Utilizing the full excipient control toolkit
In recent years, IPEC worked to pull together its various guidelines to create an Excipient Qualification guideline. The 2008
guideline provides overall guidance on how to use a number of related IPEC guidelines to build a credible excipient qualification
program from both the maker's and the user's perspective.
As IPEC moves into its third decade, the council is taking this concept further to develop a system of Total Excipient Control
(TEC). The system will use all existing IPEC guidelines, programs, and proposals to build an overall control system from the
time an excipient manufacturer thinks of marketing a chemical as an excipient to the pharmaceutical manufacturing industry's
use of that excipient to the time the patient takes the drug product containing the excipient.
The TEC system involves three areas of control: excipient design, excipient safety, and excipient manufacturing process control
and distribution (see Figure 1). Excipient design controls address setting design criteria in a way that meets the perfromance
requirements for the intended use. The controls also take into account quality-by-design (QbD) principles.
Figure 1: Total Excipient Control (TEC) involves control in three main areas to maximize patient safety. QA is quality assurance.
Ensuring excipient safety involves using information that has been developed to support the safe use of the excipient in the
intended application at the levels of use expected to be experienced by the patient. Excipient manufacturing process control
and distribution is the area of control traditionally covered by GMPs, auditing, quality-control testing, information-sharing,
and supply-chain security.
As part of developing the TEC process, IPEC has identified some areas that are not fully covered by current IPEC guidelines
and programs. The following sections of this article provide some details related to IPEC's plans in this regard.
Validation versus process capability. Validation is one of the most commonly misunderstood issues that comes up during pharmaceutical company audits of their supplier's
excipient manufacturing facilities. Pharmaceutical company auditors often ask excipient manufacturers for their validation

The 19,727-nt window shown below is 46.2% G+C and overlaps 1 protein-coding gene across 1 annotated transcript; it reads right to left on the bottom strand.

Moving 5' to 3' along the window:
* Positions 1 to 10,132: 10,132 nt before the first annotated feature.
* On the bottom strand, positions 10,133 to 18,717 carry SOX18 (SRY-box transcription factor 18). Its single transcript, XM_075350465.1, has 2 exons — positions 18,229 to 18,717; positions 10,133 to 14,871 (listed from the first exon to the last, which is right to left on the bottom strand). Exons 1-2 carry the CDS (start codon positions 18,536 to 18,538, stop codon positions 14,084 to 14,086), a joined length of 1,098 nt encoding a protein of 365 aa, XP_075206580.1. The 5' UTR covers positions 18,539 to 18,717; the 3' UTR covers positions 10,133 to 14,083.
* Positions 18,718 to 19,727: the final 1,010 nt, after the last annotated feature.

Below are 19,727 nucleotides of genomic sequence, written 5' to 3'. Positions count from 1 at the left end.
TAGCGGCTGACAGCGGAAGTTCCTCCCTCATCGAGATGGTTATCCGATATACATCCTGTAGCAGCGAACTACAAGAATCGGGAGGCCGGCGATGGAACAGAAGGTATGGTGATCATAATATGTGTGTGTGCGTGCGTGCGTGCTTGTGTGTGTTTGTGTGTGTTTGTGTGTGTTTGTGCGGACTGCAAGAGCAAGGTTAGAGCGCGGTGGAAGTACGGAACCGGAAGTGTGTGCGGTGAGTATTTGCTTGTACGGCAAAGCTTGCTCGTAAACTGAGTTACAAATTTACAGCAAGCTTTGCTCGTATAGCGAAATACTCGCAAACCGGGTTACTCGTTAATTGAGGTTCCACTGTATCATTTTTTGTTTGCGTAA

data on the manufacturing or cleaning process and do not always get the information they are looking for because excipient
manufacturers do not always have formal validation studies compiled in the manner typical of the pharmaceutical industry.
In many cases, the problem is tied to the terminology rather than an actual issue of control.
Excipient manufacturers typically have a huge amount of process-capability data that is essentially the same type of data
that a pharmaceutical company would call "validation data," but it is often stored in sophisticated large-scale computerized
process-control systems in a different format from that usually used by the pharmaceutical industry. Sometimes, due to terminology
differences during the audit, the excipient company doesn't realize that this information is what the pharmaceutical auditor
needs. Process-capability data can, however, provide appropriate excipient control and, in many cases, can provide information
far beyond what is typically obtained in pharmaceutical validation studies.
To address this common misunderstanding, IPEC is drafting an Excipient Validation Guide which will clarify how validation
studies should be handled for excipients. This guide will help excipient manufacturers convert their process capability data
into useable information that will provide pharmaceutical users with a better understanding of how the excipient processes
are controlled. Ideally, this guideline will lead to fewer unnecessary observations during audits of excipient manufacturing
operations and help excipient manufacturers better understand what type of validation or process-capability information they
should have in place.